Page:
Reducing the time for decisions and reducing the expense of data movement are two of the big reasons why companies are now deploying AI technologies at the edge. PHOTO courtesy Kuka.
By Keith Shaw, Association for Advancing Automation (A3)
As companies increase the use of automation technologies in their factories, warehouses and other locations, they recognize the need for artificial intelligence technologies (such as machine vision to inspect for defects) that can guide decisions in real time. But in practice, companies are finding that cloud-based AI technologies are taking too long, and they need to move this decision-making process to the edge of the network.
“We often see industrial use cases where manufacturers or OEMs tell me that they have to make that entire round trip, including the network, in a very small number of milliseconds,” says Rita Wouhaybi, Senior AI Principal Engineer at Intel. “It makes it impossible against the law of physics to actually send that request to the cloud.”
Reducing the time for decisions and reducing the expense of data movement are two of the big reasons why companies are now deploying AI technologies at the edge. These issues were recently discussed in the latest A3 webinar, “Artificial Intelligence and Machine Vision: Moving from Operation to Automation”, a part of the Intelligent Edge webinar series sponsored by Intel.
Wouhaybi was joined in the webinar by Michael Huether, AI Solution Architect at Intel, and Tuuli Ahava, Director, Application Program, Digital Automation at Nokia. The panelists discussed key areas and use cases where adding AI at the edge is critical and also noted scenarios where cloud computing could still be used for AI processing and data crunching.
Another example that favors edge AI processing is when companies have lots of data to digest, such as multiple camera feeds looking for defects or worker safety to protect employees from machinery that could injure them. Large data sets become cost prohibitive when that data needs to move to the cloud. In addition, many companies don’t have the communication network bandwidth to support such large data sets. A third reason for using edge AI would be to ensure the data stays in the country or region due to privacy or intellectual property requirements.
Picking the right team
The panel also dove into a question about building the right team for utilizing edge and AI, and who needs to be involved. When thinking about the network piece, Nokia’s Tuuli Ahava suggested that companies begin by having folks from the IT department teaming up with the OT group. “Some years back, we were discussing the convergence of IT and OT, but now it’s really happening,” says Ahava. “Naturally we also need people to develop the algorithms and some data scientists, but I would start with the simple answer, ‘Hey, let’s put IT and OT around the table’ to get them together.”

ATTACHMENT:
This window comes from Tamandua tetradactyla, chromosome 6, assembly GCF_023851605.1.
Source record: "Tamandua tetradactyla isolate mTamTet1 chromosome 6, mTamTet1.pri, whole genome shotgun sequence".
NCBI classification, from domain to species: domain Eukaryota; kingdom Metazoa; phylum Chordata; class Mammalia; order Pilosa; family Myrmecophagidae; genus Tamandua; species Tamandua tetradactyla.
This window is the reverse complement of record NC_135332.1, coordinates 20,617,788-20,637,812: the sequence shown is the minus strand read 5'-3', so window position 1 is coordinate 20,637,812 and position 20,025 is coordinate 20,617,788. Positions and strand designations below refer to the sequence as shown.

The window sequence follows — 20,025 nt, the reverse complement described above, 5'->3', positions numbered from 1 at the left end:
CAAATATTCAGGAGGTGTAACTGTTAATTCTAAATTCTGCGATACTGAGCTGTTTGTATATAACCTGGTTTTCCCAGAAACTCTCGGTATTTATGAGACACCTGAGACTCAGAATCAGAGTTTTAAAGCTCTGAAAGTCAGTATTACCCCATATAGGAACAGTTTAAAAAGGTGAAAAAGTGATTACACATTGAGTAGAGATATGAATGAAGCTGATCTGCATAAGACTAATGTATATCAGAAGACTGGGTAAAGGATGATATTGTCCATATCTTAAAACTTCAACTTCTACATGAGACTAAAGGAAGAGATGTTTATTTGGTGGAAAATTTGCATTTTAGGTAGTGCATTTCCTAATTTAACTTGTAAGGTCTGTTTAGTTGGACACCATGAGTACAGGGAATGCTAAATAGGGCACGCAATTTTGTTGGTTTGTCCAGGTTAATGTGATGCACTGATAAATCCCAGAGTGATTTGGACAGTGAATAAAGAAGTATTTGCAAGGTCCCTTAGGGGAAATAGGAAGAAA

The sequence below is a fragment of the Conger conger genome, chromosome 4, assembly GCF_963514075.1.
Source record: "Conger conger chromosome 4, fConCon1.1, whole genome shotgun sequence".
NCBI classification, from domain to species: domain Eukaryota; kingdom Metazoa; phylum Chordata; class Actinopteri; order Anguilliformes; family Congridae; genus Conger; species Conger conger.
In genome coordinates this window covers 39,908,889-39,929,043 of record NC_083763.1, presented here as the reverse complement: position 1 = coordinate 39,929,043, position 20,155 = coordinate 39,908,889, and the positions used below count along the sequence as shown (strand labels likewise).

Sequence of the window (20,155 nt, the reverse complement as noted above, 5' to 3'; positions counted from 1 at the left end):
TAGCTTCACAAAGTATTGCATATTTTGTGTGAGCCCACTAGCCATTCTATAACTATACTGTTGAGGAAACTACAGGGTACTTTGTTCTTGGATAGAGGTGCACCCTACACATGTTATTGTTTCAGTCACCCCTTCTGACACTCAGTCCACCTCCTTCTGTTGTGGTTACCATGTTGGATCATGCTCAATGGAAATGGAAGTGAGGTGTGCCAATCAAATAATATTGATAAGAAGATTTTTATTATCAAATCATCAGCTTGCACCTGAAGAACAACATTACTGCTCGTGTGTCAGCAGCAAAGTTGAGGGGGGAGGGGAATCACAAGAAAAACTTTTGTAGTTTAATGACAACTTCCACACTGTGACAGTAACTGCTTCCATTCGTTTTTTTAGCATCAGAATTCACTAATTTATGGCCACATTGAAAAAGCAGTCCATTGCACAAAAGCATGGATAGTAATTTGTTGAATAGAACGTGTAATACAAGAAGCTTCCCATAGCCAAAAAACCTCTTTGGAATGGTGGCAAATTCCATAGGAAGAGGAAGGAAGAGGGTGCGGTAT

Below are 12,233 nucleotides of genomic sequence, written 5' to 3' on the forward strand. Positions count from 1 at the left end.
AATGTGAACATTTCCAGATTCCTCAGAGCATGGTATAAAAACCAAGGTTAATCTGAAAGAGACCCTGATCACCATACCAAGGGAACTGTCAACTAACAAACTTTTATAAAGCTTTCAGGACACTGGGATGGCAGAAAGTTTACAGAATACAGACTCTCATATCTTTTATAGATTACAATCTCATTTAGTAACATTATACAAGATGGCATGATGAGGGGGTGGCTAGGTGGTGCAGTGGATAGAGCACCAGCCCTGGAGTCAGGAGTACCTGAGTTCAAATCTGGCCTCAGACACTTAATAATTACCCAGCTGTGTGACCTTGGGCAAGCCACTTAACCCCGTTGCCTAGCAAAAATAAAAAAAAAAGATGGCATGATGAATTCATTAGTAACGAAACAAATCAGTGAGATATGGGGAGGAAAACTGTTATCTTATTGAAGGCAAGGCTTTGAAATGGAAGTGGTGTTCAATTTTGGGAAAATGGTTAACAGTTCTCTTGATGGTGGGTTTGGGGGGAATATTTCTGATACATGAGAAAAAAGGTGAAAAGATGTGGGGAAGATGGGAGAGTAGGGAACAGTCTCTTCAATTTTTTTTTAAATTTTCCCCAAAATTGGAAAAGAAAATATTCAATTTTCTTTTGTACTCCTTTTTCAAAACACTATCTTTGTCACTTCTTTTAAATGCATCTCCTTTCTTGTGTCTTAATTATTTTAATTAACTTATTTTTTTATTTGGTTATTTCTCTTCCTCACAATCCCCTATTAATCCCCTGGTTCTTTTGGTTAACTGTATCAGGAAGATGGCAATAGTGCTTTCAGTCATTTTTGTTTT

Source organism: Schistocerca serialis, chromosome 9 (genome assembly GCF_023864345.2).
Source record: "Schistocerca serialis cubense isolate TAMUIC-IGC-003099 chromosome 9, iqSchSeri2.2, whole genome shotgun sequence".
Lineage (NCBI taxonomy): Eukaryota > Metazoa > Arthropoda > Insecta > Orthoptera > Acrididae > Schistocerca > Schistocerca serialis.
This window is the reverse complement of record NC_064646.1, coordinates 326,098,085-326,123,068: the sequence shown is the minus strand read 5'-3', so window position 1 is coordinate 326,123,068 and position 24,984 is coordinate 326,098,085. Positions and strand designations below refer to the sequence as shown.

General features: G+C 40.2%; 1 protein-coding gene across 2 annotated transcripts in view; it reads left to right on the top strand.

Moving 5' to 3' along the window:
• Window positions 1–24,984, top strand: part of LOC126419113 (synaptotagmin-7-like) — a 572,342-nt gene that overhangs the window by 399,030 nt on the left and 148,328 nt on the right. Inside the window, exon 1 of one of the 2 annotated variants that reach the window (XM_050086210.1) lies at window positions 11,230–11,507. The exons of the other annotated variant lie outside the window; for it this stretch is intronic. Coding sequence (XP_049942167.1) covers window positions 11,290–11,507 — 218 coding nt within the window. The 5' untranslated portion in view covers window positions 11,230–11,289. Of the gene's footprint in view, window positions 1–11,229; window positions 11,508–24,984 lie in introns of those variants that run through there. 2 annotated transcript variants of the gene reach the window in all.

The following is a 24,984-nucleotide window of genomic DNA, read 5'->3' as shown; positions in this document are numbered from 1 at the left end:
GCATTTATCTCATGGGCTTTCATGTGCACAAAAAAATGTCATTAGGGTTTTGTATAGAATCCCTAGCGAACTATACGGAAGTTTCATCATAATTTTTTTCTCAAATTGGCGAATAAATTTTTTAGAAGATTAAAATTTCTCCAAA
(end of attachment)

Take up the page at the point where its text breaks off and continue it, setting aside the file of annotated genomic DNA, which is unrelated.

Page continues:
Additional stakeholders that should be included in edge AI discussions include subject matter experts for the process being automated (including factory floor workers who would monitor the processes), systems integrators and application creators in addition to any data scientist teams. Everyone on the panel agreed that data science needs to be brought to the level of every employee, instead of relying on specific data scientists to explain or operate everything.
Using microservices to break down complexity
The panel also spoke about the use of modular building blocks, through microservices, for edge-based applications. Companies that have used microservices in their cloud environment can use that experience – being able to change small parts of applications instead of completely rewriting them – in edge environments.
“Monolithic applications are a bit like dinosaurs,” says Intel’s Michael Huether. “They work for a while, but then at some point you are at the end, and you’d like to avoid this because your manufacturing line should never stop. The journey is going on, and you want to do a little modification without rebuilding everything.”
Huether added that microservices also provide companies with flexibility on where they place applications, whether directly on an industrial PC running directly beside the data-generating equipment, or whether through a low-latency, high bandwidth network such as 5G to connect to small microservices in the cloud. “If you can consolidate it and reuse it all together on one machine that’s an advantage, but you need to have the flexibility,” Huether says.
The panel also covered several additional topics in the webinar, including:
- The importance of choosing the right data for AI processing, and how it needs to be cleaned before it gets processed;
- Always being aware of security issues (including privacy regulations) that should surround all edge AI projects;
- Examples and use cases where the edge might not be needed, such as business intelligence and non-timely scenarios, or scenarios where a hybrid of edge and cloud can be used;
- Key advice on working with partners and suppliers, to make sure they are up to speed on edge technologies.
To watch the full webinar, click here to view it on demand.
About A3: For nearly five decades, the Robotic Industries Association (RIA), AIA-Advancing Vision + Imaging (AIA), and the Motion Control and Motors Association (MCMA), along with A3 Mexico, have played a key role in helping automation technologies become among the most critical tools of the 21st Century. As these technologies have converged, our association had a convergence of its own. It is now the Association for Advancing Automation (A3), one trade group for the entire automation ecosystem.